NERD ALERT: I have no fewer than 89 “notes to self” regarding teaching ideas for the upcoming year. You’re reading this, so I bet you can relate. The problem (sorta) is that most of these ideas are brand new. I mean, I think some of them are pretty darn good. (For instance, infusing more Malcolm Gladwell into the curriculum is always a good idea.) But in the cyclone of nerdiness, I often forget to note teaching successes of the past. This means I’m missing out on the opportunity to revise some already solid approaches.
Again, I’m betting I’m not alone on this. We teachers often get caught up in innovation. And innovation is a good–no, a great thing. But innovative educators have been innovative for years and careers. We don’t always have to start from scratch. I suggest we all take some time to stop, celebrate, revise, and repeat.
Step 1: Stop.
Think back to a lesson or unit that was especially successful. I’ve just been thinking back to how I kicked things off last fall. Prompted by this article from The Chronicle of Higher Education, published last August, I composed my own written address to my new students. I titled it, “Here’s What I Need You to Understand,” and shared it on the first full day of classes. Of course, my message wasn’t the end-all-be-all, and I extended the invitation (eh hem, assigned students) to compose a written response.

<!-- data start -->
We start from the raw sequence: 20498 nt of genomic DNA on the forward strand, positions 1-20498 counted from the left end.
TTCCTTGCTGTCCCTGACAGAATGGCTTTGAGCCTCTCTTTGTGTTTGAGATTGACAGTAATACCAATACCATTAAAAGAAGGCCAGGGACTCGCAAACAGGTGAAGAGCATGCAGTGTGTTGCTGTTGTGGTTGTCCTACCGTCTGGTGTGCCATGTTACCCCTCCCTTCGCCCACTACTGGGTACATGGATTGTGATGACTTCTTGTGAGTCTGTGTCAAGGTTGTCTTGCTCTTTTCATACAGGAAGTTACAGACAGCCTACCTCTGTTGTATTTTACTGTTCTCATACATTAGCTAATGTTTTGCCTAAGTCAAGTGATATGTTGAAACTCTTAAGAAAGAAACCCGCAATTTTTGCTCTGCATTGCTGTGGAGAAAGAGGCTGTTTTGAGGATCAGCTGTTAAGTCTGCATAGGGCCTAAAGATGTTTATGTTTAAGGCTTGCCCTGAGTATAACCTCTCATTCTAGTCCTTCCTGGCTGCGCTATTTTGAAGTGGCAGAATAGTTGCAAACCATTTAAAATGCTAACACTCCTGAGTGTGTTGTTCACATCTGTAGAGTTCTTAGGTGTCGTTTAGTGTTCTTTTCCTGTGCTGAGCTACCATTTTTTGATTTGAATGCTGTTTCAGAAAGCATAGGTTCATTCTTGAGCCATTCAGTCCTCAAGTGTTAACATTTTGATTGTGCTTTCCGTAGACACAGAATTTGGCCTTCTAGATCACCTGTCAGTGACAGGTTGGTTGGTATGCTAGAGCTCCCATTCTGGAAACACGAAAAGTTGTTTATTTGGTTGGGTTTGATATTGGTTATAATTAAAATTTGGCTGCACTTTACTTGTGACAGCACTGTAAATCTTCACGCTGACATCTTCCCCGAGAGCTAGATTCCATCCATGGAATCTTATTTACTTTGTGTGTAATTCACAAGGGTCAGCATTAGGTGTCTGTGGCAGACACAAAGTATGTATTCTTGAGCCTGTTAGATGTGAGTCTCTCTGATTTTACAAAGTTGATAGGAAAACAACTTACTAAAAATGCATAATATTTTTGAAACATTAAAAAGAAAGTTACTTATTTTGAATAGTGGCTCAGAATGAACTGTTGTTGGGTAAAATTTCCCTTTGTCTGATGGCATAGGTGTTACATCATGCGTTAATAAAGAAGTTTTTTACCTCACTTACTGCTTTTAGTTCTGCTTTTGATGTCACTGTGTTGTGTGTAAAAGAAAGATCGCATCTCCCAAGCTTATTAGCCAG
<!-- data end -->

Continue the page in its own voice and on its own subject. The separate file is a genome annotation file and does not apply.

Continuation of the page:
Step 2: Celebrate!
Take time to acknowledge your awesome approach and relive that “Woohoo! It’s working!” feeling. For me, this initial writing activity accomplished a few things. First, it allowed me to share my philosophy with my students. Second, it showed my students that I, too, am a writer. And, third, it prompted our journey of written conversation. I was pleased with my efforts, but thrilled when a student wrote, “Honestly, there are not many teachers who dedicate this much time on the first day of school to explain what they value and expect from their students.” While I can assure this gentleman that there are, in fact, many teachers who dedicate a lot of time and thought into such efforts, I’m glad he saw me as one of them. Success!
Step 3: Revise.
It’s time to take another look at what year-ago-me thought, reconsider, and revise. (I can already tell you that I don’t love the wording of belief II.) With any luck (and a whole lot of writing revision), I can make this fall’s class kick-off even more successful. Perhaps I’ll also incorporate a conference into the student writing process.
Step 4: Repeat.
T-minus 30 days…
So what teaching successes do you need to remember, celebrate, revise, and repeat going into the 2016-2017 school year?
Amy Menzel is an English language arts teacher who has taught at Cudahy High School, Franklin High School (WI), Emerson College, Wheaton College (MA), and is excited to continue her career teaching at Waukesha West High School (WI) starting this fall. She is a teacher-consultant through the University of Wisconsin-Milwaukee Writing Project and holds an MFA in creative writing from Emerson College. She wants (needs) to write more.
Tagged: Readers Writers Workshop